VIEWS: 12 PAGES: 6 CATEGORY: Science & Technology POSTED ON: 6/11/2010
[WILLIAM GOLDFEDER]: One of the easiest and simple things we can do is to make sure all firefighters wash themselves to get rid of the soot and other related residues from fires so we can avoid skin exposure. For years, we would walk around with that stuff all over us, almost enjoying it and feeling good about it. Then we end up finding out that the stuff is being sucked into our bodies by our skin and is a "freeway" for cancer-causing stuff to directly enter our systems.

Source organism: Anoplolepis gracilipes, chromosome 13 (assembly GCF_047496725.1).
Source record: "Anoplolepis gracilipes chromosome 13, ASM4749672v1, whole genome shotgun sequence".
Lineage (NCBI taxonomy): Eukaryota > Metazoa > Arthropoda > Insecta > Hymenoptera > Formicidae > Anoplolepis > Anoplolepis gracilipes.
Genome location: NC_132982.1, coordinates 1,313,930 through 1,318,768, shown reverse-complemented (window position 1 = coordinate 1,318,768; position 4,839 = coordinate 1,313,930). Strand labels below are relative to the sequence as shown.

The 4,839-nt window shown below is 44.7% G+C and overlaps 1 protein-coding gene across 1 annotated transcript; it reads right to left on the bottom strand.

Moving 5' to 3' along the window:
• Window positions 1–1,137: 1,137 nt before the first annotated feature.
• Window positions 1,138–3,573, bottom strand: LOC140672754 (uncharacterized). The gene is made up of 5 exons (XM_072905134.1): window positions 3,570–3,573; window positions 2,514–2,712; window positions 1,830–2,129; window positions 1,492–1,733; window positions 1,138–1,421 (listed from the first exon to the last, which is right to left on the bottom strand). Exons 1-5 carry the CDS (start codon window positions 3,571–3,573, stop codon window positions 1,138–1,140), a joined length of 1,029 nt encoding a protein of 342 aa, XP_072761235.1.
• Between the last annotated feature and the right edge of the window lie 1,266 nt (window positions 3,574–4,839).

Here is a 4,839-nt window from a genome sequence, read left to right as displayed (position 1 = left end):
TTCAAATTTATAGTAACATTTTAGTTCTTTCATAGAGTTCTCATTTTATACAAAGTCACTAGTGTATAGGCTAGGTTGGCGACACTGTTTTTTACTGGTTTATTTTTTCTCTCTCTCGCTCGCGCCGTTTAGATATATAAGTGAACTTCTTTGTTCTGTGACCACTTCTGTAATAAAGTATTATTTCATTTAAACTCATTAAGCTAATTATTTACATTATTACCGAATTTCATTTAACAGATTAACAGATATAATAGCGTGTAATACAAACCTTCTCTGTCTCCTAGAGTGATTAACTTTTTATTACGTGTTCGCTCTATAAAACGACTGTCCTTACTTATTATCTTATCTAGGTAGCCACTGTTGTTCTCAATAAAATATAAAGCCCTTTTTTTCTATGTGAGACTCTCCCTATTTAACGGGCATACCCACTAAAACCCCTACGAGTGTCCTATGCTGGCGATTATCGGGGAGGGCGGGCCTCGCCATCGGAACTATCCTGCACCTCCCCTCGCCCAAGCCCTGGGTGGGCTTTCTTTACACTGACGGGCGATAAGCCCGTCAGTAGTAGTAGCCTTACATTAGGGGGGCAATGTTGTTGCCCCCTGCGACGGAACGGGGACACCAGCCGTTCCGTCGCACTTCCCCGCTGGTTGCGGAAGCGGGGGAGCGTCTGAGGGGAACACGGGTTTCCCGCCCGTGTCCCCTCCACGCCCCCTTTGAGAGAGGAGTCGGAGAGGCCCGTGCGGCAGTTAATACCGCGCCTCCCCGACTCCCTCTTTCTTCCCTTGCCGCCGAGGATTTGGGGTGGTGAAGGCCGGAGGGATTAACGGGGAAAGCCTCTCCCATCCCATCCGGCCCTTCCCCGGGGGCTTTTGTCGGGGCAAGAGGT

FIREFIGHTER HEALTH & SAFETY >>> Bill Grimshaw DAVID DANIELS What’s Being Done to Protect Firefighters MHRM, MIFireE, CFO, is fire chief/emergency services administrator for the City of Renton, WA. He is international director of the International BEFORE They Reach the Fireground? Association of Fire Chiefs (IAFC) Safety, Health & Survival Section and a member of the National Fire Firehouse® Magazine recently asked a cross-section of fire service leaders to participate Protection Association (NFPA) Technical Committee in a roundtable discussion of firefighter health and wellness. We selected representatives on Fire Service Occupational Safety and Health. of organizations or programs that focus on keeping firefighters fit and healthy, on and off WILLIAM GOLDFEDER duty, with the goal of reducing health-related fatalities. a Firehouse® contributing editor, is deputy chief of the Loveland-Symmes Fire Department in Ohio. He chairs the IAFC Safety, Health & Sur- vival Section. In addition, he is a member of the In your opinion, what is the most significant health issue facing National Firefighter Near-Miss Reporting Task firefighters today and what can they do to protect themselves? Force and a technical reviewer for the National Institute for Occupational Safety and Health (NIOSH) Fire Fighter Fatality Investigation and DANIELS: The most significant health issue facing firefighters today is cardiovascular dis- Prevention Program. ease. With approximately 50% of the line-of-duty fatalities attributable to heart-related GARY MORRIS maladies, it’s by far the issue that has the most significant impact on the health of firefight- retired as an assistant chief from the Phoenix ers. What firefighters can do to protect themselves is to individually focus more attention Fire Department after a 30-year career. He also on their heart health. To protect themselves, firefighters should focus more attention on served as fire chief for the Seattle, WA, Fire their overall health, especially on their diet, exercise and stress-management techniques. Department and the Rural/Metro Fire Department in Arizona. He is an at-large director of the IAFC Safety, Health and Survival Section. GOLDFEDER: Cancer. Without question, it is cancer, which also may be neck-and-neck with heart disease. But let’s just stick to cancer, since we have been talking about heart disease for KEITH PADGETT years, but we have not been talking about firefighter cancer very much. After all, how many of is a battalion chief in the Fulton County, GA, Fire us “know” personally (as in knew them before they were killed) a firefighter that was a line-of- Department, assigned to the Special Operations Battalion, which includes the Georgia Search and duty death (LODD)? Few have known any firefighter LODDs, but then ask them how many Rescue (GSAR) Task Force and Hazardous Materi- of you know or knew a firefighter with cancer? Firefighting cancer is a huge issue. Recent als Response Team. He is an at-large director of studies have shown that cancers, including testicular, prostate, skin, brain, rectum, stomach the IAFC Safety, Health & Survival Section. and colon cancer, non-Hodgkin’s lymphoma, multiple myeloma and malignant melanoma, JOHN TIPPETT are directly related to firefighting in varying
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